The assumption that student teaching is a necessary training that only comes through student teaching with a competent teacher who gives excellent advice and feedback to the student teacher is false. We in education have a bad habit of assuming things that have been done forever are things that work. The reality is that student teaching doesn't prepare everyone. Some teachers rely on the veteran teacher as a crutch and others are in a sink or swim situation. Even a veteran teacher has strengths and weaknesses. Does this mean each person that student teaches with that teacher will have those same strengths and weaknesses? Sometimes the teachers who have taught most of their adult lives are stagnant. Their sense of what students need for the future is off kilter. Alternative-Certification programs work and yet most of them do not require a student teaching component. Maybe teacher education programs should change. Undoubtedly, if we keep doing what we have always done; we will keep getting what we already have.

If there is such a shortage of math teachers, the schools should recruit back and hire some of the experienced teachers, some with Master's degrees, that they rejected in favor of cheap novices. See the discussion in today's forum.

This what was predicted when highly qualified was first implemented. Our Education Department allowed the federal government to remove excellen trained teachers who could not pass a test to hire people who are good test takers what a disgrace to the teaching profession. The turnover rate for these teachers will be one to five years. The teachers that were released had 10 to 15 years but could not pass that new test. Its says alot about our educational system and law makers.
When you think about all these young students who are probably in their earlt 20's thrown into high school's with students who are 18 or 19 you are just asking for trouble. You view the news everyday and see cases with young students hanging out with students, on my space with students, and the worst in relationships with students. This will continue to be a problem with the hiring practices described in this article. I project more charter schools will be on the rise with seasoned teacers leaving public school and seeking just to teach students.

Our Psychologist wondered why there were complaints when the length of student teaching was lengthened in many Idaho institutions. He was unaware that there was no pay for this time. The assumption was that like in many other professions a full time internship was a paying situation. In so many other professions there is more independence in an internship and still the needed competencies are developed. Perhaps schools of education need to look at other schools and see how they manage to make these systems work.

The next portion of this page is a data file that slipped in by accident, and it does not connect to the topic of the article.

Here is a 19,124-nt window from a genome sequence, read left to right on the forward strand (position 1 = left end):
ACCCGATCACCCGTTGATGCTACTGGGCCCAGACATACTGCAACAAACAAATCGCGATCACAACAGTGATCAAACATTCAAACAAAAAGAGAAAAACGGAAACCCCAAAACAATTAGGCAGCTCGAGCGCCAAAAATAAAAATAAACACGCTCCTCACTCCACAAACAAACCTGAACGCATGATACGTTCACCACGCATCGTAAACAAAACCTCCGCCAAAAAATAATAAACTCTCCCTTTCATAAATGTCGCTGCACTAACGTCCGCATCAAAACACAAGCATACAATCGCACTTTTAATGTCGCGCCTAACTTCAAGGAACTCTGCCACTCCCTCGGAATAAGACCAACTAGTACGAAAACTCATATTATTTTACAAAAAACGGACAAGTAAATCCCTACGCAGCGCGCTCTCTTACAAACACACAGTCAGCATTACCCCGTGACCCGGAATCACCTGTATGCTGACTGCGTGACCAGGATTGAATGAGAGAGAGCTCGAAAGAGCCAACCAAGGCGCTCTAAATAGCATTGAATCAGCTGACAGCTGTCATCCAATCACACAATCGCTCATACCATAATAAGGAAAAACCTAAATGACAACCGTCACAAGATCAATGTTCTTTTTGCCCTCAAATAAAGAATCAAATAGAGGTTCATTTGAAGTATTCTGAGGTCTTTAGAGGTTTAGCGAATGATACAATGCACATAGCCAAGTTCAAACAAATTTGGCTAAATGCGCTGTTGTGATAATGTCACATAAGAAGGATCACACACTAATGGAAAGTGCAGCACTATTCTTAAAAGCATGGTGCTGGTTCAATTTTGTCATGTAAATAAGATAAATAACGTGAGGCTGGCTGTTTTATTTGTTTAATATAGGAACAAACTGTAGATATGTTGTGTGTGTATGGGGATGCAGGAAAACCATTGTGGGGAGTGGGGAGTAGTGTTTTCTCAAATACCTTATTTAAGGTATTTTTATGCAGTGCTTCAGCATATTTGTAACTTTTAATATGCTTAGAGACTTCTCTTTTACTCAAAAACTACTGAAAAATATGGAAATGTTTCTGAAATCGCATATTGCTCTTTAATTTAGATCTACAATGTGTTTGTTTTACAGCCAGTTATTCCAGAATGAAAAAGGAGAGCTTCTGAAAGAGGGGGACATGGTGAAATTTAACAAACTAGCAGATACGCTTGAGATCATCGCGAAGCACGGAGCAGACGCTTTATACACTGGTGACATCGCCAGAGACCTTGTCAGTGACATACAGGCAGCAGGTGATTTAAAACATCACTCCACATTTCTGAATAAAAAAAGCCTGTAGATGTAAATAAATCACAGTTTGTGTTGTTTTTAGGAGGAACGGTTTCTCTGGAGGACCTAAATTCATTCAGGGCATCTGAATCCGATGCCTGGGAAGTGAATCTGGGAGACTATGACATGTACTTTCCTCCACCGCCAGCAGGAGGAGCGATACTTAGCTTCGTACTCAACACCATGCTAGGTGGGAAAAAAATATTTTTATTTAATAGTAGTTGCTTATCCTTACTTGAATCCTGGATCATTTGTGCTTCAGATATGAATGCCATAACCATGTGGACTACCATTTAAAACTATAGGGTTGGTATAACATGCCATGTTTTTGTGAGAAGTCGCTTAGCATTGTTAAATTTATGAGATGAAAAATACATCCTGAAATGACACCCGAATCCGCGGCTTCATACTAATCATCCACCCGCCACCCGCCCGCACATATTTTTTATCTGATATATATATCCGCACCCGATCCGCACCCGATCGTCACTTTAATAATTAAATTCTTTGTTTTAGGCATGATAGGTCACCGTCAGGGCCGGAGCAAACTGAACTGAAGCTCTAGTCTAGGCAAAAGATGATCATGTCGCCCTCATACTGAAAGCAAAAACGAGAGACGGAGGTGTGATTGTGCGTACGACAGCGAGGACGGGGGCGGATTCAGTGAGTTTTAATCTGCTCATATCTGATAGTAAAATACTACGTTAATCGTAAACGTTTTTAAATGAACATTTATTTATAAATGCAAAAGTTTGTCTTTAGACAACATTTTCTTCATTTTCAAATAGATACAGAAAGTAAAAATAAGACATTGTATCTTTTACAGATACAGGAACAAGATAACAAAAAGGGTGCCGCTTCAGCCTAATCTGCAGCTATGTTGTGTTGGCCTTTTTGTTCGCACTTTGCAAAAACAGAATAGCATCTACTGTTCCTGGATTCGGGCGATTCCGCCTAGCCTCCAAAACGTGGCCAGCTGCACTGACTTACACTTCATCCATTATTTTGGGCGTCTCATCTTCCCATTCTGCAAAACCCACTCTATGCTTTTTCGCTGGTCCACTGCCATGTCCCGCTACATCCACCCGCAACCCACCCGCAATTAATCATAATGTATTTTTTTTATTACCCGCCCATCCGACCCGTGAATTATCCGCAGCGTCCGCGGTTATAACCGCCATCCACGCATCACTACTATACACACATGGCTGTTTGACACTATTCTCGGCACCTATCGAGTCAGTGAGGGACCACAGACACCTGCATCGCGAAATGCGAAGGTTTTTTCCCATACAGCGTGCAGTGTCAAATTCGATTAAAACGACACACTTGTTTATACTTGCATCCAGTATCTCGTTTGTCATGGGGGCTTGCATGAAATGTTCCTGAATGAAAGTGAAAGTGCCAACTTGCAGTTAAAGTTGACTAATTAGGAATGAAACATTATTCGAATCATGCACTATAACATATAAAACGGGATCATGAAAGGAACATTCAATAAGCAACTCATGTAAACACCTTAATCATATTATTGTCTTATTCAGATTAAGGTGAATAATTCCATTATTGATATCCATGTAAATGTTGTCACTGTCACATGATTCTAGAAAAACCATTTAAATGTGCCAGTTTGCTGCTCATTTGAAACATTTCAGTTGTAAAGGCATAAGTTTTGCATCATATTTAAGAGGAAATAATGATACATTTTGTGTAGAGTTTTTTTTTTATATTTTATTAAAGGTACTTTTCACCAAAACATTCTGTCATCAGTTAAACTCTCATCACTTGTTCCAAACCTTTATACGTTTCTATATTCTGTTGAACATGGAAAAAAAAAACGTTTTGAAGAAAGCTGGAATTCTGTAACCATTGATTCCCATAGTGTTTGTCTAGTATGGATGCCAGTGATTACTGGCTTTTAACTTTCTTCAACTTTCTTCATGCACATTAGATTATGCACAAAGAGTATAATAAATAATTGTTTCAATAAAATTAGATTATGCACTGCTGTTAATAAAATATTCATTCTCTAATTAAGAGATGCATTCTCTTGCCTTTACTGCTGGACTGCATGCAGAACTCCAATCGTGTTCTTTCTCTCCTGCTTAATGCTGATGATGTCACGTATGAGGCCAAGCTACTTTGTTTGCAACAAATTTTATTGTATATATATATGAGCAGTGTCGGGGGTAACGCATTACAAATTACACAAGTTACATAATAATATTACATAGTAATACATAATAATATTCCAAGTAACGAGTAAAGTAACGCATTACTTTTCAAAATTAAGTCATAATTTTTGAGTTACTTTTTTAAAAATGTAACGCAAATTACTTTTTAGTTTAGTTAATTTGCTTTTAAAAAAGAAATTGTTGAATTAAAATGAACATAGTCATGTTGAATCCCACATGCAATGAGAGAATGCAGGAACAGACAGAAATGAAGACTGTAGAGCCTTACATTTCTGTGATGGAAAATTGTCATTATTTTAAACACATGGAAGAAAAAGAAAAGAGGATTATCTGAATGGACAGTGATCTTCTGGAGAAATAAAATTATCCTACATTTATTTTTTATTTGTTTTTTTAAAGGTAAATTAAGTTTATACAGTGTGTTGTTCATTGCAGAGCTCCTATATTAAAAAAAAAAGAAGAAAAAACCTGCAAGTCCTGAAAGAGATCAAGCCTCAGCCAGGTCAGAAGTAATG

I agree that student teaching is overrated. Most schools have some kind of classroom component throughout the program, why force students to work for free for a whole semester? Some of the mentor teachers aren't really that great anyway.
Esp.for math and science teachers, you have to work with people if you want to retain them. You can't have everything your own way all the time. Why should anyone put up with low pay in addition to all the bothersome requirements? It's really not that serious, mentoring can be done as a person teaches.

In my case, I have been a substitute teacher for two years. By the time I graduate it will be about 3.5 years. Do I really need to do a student teaching phase? I have been through so much as a sub, the student teaching phase is going to be a colossal waste of time IMO.

Several regular teachers have told me privately that if they were my student teaching instructor, they'd pass me in a flash because of my abilities.

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The opinions expressed in Career Corner are strictly those of the author(s) and do not reflect the opinions or endorsement of Editorial Projects in Education, or any of its publications.